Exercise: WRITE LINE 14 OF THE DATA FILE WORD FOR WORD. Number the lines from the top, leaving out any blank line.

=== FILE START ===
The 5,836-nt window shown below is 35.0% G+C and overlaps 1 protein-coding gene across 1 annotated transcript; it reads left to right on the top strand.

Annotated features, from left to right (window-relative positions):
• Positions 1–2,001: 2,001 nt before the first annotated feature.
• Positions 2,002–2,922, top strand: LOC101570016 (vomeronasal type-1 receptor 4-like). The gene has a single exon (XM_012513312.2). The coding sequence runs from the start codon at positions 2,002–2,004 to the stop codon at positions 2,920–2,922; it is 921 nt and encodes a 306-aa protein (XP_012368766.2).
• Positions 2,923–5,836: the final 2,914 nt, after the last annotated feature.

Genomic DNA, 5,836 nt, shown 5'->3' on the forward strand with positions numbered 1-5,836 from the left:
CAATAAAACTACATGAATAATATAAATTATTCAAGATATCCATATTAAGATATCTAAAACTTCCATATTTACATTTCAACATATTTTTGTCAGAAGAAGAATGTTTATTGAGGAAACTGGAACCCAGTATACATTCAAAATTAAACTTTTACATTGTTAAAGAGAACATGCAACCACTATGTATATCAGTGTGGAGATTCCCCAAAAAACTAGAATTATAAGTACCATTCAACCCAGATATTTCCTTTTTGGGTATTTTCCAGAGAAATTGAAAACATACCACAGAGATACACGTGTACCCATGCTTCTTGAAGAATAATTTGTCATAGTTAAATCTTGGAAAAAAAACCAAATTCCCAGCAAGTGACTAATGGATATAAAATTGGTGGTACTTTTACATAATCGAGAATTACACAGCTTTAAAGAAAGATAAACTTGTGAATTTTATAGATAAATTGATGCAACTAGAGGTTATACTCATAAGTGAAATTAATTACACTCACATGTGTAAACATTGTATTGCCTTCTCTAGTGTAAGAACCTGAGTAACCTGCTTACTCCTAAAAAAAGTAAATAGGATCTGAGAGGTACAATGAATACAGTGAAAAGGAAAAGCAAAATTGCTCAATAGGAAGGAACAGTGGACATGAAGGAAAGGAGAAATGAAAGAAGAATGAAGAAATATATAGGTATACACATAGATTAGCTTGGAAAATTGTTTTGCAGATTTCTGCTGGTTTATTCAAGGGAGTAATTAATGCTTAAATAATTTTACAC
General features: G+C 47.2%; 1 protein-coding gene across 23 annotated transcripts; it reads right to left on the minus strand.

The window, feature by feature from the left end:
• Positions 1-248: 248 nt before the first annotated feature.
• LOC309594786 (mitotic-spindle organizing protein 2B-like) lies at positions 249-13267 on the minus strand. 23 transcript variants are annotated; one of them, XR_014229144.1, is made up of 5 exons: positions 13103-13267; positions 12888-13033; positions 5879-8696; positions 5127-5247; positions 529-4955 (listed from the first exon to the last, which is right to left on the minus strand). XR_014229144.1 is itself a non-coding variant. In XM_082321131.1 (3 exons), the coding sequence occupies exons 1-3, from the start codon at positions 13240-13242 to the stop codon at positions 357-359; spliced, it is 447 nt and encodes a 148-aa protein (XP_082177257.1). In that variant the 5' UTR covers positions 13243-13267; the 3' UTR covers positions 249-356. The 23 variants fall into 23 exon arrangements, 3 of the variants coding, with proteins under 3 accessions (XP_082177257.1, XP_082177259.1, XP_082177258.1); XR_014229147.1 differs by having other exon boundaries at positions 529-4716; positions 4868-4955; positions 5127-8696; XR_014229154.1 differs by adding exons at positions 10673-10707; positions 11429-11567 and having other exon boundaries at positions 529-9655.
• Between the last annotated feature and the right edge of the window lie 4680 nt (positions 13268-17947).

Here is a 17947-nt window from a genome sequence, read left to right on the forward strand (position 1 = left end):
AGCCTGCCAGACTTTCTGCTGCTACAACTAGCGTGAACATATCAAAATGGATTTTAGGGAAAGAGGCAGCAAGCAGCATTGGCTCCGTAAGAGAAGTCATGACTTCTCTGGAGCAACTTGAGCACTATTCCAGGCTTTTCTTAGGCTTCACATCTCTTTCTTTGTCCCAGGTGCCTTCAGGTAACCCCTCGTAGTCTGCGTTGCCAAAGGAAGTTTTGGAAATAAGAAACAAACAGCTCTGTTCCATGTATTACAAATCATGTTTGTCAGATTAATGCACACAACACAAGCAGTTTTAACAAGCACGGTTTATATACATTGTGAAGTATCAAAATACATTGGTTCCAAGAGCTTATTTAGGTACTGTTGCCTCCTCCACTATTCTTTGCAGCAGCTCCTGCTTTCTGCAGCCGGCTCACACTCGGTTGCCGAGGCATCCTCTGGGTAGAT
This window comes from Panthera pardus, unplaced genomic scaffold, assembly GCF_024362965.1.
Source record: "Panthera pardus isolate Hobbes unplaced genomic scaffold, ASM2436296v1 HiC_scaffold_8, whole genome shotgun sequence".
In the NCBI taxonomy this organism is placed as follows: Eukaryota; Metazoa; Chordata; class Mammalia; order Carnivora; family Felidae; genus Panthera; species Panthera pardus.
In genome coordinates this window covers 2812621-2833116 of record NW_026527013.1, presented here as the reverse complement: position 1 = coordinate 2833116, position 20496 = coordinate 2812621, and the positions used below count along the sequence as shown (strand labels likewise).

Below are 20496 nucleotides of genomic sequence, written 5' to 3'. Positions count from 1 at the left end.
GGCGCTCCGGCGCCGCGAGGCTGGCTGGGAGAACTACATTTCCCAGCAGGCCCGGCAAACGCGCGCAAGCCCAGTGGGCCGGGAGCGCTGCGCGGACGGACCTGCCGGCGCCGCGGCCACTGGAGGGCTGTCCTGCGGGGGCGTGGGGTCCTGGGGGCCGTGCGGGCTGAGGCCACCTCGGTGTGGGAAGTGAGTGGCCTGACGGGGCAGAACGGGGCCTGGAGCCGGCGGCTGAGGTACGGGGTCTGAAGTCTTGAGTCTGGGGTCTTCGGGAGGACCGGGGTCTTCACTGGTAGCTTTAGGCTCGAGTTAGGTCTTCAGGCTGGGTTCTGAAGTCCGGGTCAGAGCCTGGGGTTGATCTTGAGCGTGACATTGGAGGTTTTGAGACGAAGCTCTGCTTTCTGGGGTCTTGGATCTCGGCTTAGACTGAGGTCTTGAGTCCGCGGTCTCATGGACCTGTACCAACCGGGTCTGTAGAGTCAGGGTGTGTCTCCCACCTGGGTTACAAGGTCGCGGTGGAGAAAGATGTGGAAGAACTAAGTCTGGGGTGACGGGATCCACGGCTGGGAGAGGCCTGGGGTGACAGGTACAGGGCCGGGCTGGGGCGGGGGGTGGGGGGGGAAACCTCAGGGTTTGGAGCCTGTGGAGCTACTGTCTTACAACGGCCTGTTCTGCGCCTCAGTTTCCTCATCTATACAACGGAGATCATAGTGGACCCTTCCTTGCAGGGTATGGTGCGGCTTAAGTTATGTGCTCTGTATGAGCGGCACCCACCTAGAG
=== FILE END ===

AGCCTGCCAGACTTTCTGCTGCTACAACTAGCGTGAACATATCAAAATGGATTTTAGGGAAAGAGGCAGCAAGCAGCATTGGCTCCGTAAGAGAAGTCATGACTTCTCTGGAGCAACTTGAGCACTATTCCAGGCTTTTCTTAGGCTTCACATCTCTTTCTTTGTCCCAGGTGCCTTCAGGTAACCCCTCGTAGTCTGCGTTGCCAAAGGAAGTTTTGGAAATAAGAAACAAACAGCTCTGTTCCATGTATTACAAATCATGTTTGTCAGATTAATGCACACAACACAAGCAGTTTTAACAAGCACGGTTTATATACATTGTGAAGTATCAAAATACATTGGTTCCAAGAGCTTATTTAGGTACTGTTGCCTCCTCCACTATTCTTTGCAGCAGCTCCTGCTTTCTGCAGCCGGCTCACACTCGGTTGCCGAGGCATCCTCTGGGTAGAT